Decided: March 27, 1934.
EDWARD TORRICELLI, PLAINTIFF-RESPONDENT,
SAMUEL SEBASTINI, DEFENDANT-APPELLANT
On appeal from a judgment of the Hudson County Court of Common Pleas.
For the appellant, Terry Parker.
For the respondent, Gaetano M. Belfatto.
Before Brogan, Chief Justice, and Justices Trenchard and Heher.
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The opinion of the court was delivered by
HEHER, J. The answer interposed by defendant was struck out, on the ground that it "discloses no defense" to the pleaded cause of action, and summary judgment for plaintiff entered. Defendant appeals.
The complaint alleges that on January 2d, 1929, defendant employed plaintiff "from year to year," as a sales agent, and agreed to pay, as compensation for such service, $35 per week "during said term;" and that on July 1st, 1933, defendant, "contrary to the terms of said employment," discharged plaintiff. The complaint is in two counts. The first demands earned and unpaid compensation for the period beginning January 2d, 1933, and ending July 1st, 1933, totaling the sum of $945. The second avers the "loss of twenty-five weeks' employment from July 1st (1933), to January 2d, 1934," at the stipulated weekly rate, or a total sum of $875. Judgment was entered for $1,828, the full sum claimed.
The answer contains a general denial of the allegations of the complaint, and, by a separate defense, sets up that defendant had paid to plaintiff "all sums found due on an accounting between" them, "in full of the plaintiff's said claim."
The answer was improperly struck out. The order was predicated on the conclusion that it "discloses no defense" to the pleaded causes of action. But the premise is erroneous. There was a general denial of the allegations of the complaint. A plea in this form has the sanction of statute and the rules of the court.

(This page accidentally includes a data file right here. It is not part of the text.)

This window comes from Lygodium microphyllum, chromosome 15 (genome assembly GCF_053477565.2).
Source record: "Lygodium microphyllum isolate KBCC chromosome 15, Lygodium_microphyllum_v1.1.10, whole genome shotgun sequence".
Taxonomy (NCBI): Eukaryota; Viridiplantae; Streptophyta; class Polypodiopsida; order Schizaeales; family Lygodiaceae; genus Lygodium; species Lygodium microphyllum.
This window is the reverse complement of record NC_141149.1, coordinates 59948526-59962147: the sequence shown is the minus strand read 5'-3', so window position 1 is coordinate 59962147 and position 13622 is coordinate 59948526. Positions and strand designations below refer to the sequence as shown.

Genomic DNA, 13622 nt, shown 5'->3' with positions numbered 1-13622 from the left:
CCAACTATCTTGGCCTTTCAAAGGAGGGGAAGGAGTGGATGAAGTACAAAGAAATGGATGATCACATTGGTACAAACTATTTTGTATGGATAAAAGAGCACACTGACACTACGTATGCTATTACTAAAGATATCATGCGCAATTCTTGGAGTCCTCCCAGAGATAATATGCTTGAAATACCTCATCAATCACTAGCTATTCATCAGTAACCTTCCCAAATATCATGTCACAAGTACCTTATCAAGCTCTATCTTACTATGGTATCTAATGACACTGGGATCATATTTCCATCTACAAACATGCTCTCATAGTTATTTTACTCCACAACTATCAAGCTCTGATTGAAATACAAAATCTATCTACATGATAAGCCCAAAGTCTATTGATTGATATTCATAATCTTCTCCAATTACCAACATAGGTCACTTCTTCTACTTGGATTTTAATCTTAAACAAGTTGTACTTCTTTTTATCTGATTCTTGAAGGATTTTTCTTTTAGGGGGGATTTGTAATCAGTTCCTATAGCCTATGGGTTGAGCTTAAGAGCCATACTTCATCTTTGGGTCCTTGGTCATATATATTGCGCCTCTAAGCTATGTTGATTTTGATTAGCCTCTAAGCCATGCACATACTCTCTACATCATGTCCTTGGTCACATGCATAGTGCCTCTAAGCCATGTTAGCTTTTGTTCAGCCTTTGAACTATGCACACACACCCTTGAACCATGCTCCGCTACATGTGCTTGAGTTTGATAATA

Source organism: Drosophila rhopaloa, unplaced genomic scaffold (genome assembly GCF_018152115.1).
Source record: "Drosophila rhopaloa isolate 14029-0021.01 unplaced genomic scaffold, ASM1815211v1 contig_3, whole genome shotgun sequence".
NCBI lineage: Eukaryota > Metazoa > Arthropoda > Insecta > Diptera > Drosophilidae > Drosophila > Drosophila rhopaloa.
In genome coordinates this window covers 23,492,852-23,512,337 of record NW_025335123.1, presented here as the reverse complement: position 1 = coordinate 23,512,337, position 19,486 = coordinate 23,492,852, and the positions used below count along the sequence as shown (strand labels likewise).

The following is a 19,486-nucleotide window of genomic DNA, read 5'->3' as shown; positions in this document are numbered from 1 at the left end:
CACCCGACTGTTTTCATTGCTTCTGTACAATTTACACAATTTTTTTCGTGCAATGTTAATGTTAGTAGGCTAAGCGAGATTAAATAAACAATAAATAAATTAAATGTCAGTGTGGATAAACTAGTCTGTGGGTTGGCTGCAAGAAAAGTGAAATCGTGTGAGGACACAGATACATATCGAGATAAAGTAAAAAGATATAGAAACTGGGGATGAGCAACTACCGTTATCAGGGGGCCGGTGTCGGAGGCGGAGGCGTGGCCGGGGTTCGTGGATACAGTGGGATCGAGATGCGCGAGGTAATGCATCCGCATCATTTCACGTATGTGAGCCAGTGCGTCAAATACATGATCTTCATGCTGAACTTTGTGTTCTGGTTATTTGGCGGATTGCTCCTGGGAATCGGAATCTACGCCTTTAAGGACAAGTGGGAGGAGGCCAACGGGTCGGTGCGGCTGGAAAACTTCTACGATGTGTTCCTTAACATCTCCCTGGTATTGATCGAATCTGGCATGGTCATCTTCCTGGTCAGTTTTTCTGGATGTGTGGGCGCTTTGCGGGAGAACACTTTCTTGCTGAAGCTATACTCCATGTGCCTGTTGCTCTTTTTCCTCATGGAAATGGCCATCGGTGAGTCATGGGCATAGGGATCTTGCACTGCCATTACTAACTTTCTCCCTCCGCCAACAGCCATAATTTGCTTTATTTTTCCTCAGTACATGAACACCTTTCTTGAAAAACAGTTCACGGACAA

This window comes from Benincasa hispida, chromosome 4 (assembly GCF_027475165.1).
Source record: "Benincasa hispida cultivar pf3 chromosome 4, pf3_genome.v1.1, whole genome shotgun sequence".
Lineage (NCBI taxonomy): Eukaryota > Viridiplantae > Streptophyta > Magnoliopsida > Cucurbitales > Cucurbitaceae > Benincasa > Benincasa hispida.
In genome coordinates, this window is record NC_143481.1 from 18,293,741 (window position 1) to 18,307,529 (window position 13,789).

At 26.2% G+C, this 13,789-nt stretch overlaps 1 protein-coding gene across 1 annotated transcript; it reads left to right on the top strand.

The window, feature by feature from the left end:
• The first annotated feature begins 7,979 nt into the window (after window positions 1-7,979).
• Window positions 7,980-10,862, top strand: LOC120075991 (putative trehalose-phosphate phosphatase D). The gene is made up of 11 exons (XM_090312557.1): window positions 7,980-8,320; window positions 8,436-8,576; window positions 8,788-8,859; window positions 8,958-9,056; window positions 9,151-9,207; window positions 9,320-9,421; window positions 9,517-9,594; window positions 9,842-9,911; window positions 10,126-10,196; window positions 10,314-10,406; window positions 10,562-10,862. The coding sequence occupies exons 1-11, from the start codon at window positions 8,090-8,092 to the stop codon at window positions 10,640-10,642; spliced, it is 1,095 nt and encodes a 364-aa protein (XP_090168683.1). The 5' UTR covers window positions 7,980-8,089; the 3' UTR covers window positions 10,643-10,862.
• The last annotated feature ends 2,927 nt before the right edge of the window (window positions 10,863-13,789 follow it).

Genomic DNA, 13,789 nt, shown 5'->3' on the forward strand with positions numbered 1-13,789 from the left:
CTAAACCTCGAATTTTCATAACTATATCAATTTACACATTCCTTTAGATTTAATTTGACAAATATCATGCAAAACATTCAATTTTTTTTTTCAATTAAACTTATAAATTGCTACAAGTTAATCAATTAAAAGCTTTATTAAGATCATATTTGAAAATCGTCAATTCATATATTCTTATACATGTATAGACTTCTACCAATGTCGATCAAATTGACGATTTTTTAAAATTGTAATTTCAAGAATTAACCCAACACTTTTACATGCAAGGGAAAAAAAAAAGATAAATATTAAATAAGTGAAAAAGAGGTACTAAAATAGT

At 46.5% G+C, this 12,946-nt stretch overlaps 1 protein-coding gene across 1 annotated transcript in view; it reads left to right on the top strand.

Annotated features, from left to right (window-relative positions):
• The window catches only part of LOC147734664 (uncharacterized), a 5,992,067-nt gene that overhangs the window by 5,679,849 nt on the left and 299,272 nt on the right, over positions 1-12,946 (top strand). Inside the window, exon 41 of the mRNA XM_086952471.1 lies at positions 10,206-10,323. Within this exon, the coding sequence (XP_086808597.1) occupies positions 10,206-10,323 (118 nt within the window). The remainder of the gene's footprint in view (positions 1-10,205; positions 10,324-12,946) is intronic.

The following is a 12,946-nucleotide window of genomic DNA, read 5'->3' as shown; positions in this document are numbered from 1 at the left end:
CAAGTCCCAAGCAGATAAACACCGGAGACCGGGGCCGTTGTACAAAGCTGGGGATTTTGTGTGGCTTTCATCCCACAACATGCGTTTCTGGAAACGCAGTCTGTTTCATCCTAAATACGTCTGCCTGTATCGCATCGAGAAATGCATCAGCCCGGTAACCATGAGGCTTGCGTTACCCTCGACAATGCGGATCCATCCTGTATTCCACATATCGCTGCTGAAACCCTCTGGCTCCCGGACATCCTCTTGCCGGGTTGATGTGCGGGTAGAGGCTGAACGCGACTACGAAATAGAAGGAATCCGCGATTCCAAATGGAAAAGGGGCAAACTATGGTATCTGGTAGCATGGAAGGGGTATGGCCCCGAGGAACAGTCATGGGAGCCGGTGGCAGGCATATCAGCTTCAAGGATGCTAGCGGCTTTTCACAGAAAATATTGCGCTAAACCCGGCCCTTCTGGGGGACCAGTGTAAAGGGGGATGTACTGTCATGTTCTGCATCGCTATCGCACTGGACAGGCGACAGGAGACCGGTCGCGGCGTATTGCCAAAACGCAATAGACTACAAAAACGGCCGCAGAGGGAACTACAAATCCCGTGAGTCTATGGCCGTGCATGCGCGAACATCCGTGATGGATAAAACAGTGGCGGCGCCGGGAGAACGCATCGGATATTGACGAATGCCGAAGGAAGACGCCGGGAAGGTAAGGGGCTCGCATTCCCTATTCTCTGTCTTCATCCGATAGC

Rule 40 of the general rules made a part of the Practice act of 1912 (Pamph. L. 1912, pp. 377, 391), now rule 58
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of the Supreme Court, provides that the answer must specially deny such allegations of fact in the complaint as the defendant intends to controvert, "unless he intends in good faith to controvert all the allegations; in that case he may deny them generally." He must specially state only such defense as is "consistent with the truth of the material allegations of the complaint, and any defense which, if not stated, would be likely to cause surprise, or would raise issues not arising out of the complaint," such as the statute of frauds, or of limitations, release, payment, performance, or facts showing fraud, illegality, or contributory negligence.
At common law it was a well settled practice to put the other party to his proof by a traverse, and add a plea or pleas in confession and avoidance. Gross v. New York Central Railroad Co., 99 N.J.L. 414. The general denial sanctioned by the statute is the equivalent of the general issue under the common law. Such a plea denies the entire claim of the plaintiff, and raises an issue of fact. Eisele & King v. Raphael, 90 N.J.L. 219, 223. The answer, therefore, was sufficient.
Nor is it, on the showing made, a sham plea. Although there are cases to the contrary, the rule at common law is that a plea of the general issue cannot be stricken as sham. Wayland v. Tysen, 45 N.Y. 281; Greenbaum v. Turrill, 57 Cal. 285. It seems to be based upon the recognized right of the defendant to require the plaintiff to prove all the material facts necessary to establish his asserted right of action. Gross v. New York Central Railroad Co., supra; Wayland v. Tysen, supra. But in this state it is well settled that the power to strike out sham pleas applies to the general issue. Coykendall v. Robinson, 39 N.J.L. 98. There Mr. Justice Van Syckel, speaking for our court of the last resort, said: "No reason can be assigned why a defendant should be permitted to shelter himself from the power of the court to strike out a false plea, by taking refuge under the general issue."